Thwack, the sound of wind tore sharply through the space.
Tirak broke off his sentence, quickly lifting up the sword in his hand into a defensive position.
Like Tirak said, as if they were aiming for this moment, Vios’s soldiers were approaching rapidly and surrounding us.
Not a moment ago, an arrow had passed between him and me.
I wasn’t badly hurt, but a sting of pain spread across my cheek.
A string of goosebumps broke out on the back of my neck.
My arms shook uncontrollably and a cold sweat dripped down my back.
Instead of releasing my arm, Tirak stood himself in front of me as if protecting me.
Although we weren’t yet fully surrounded, his face became pale watching Vios’s soldiers emerge from the underbrush one by one.
A loud scream from behind split through our ears.
The sound of an arrow being shot from close range was horribly clear.
Looking back, I could see that two of Abnel’s priests had their legs pierced by arrows.
Blood began to seep through, making their gray uniforms adhere against their skin.
I thought the priests weren’t targets, so why…?
But my own situation became too urgent to watch what was going on around me.
Tirak wielded his enormous sword, taking a powerful swing at the troops of Vios who approached him.
The sound of his sword cutting through the air fell heavily.
Tirak again swung forcefully, his sword at least three times larger than those used by ordinary knights.
It was neither fast nor slow, but rather exuded an overbearing pressure unique only to itself.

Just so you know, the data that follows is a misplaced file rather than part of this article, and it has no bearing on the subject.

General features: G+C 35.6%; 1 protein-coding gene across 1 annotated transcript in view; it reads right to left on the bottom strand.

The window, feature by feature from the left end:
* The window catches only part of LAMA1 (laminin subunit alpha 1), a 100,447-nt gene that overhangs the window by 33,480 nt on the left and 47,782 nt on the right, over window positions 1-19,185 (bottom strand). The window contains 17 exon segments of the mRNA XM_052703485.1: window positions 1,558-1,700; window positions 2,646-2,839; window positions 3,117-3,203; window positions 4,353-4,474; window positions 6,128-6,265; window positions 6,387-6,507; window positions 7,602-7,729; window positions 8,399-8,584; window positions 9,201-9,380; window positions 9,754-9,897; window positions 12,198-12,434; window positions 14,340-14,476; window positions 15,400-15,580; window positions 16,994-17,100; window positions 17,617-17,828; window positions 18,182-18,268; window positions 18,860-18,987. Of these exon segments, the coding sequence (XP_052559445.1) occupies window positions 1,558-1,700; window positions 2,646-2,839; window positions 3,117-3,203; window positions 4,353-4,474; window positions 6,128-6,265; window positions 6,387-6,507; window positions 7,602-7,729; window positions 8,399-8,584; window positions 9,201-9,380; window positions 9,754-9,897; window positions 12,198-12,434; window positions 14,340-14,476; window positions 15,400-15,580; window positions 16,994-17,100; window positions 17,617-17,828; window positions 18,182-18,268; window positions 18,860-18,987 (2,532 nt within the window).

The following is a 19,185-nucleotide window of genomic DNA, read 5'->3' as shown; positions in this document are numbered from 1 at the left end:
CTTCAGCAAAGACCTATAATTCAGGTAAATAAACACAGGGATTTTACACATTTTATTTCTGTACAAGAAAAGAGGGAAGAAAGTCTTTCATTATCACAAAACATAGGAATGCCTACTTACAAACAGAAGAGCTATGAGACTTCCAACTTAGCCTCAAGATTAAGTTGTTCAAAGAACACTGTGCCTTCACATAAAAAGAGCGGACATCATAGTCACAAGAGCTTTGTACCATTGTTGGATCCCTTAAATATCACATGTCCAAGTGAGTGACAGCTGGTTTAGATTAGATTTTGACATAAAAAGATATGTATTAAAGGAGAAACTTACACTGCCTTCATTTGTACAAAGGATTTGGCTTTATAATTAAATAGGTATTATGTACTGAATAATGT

I’ll open up a path for you, so run back.”
The idea that Vios wouldn’t attack a defenseless priest was no longer definite.
I considered for a moment whether or not I should tell him that I saw priests being struck by arrows a while ago, but I ended up swallowing the words back.
There’s nothing more nerve-wracking than being distracted while trying to defend someone, so I just replied that I understood in a trembling voice.
—But, aren’t I just thinking too cynically? Shouldn’t I make him aware of the fact that they strangely seem to be aiming for priests? I mean, shouldn’t I try to have a little better grasp on the situation before I move around?
As soon as he gave me the signal, I ran back as Tirak said.
I ran, trying to support my shaky legs and praying that I wouldn’t fall.
An arrow grazed my leg.
I stumbled once, nearly falling to the ground, but I managed to keep myself upright.
From behind, Tirak came running to me, cursing loudly and unleashing profanities.
One beat late, he seemed to notice that the situation was strange, too.
And a belated realization during an emergency situation made one feel that much more responsible for it.
A soldier in unfamiliar armor arrived before me.
Since he suddenly appeared in the middle of running, he seemed disoriented and confused to see us as well, but he swiftly changed his direction, following after me.
For just a brief moment I couldn’t help speculating.
Why would they target the priests? Are they trying to slow the soldiers down by injuring the priests, preventing us from advancing properly? If not, are they trying to make sure their enemies don’t recover, cutting them off at the source?
Even while watching his sword swing towards me, I had such pointless questions running through my brain.
In an instant, the running soldier had caught up with me.
He stretched out his sword without hesitation, and the sword itself was horrifyingly red and dark, reflecting the burning barracks around us.
I avoided deep wounds on pure reflex, jumping back just in time.
However, due to the compulsive movement, the hair over my left shoulder lifted into the air and entered the path of his blade, getting sliced clean through.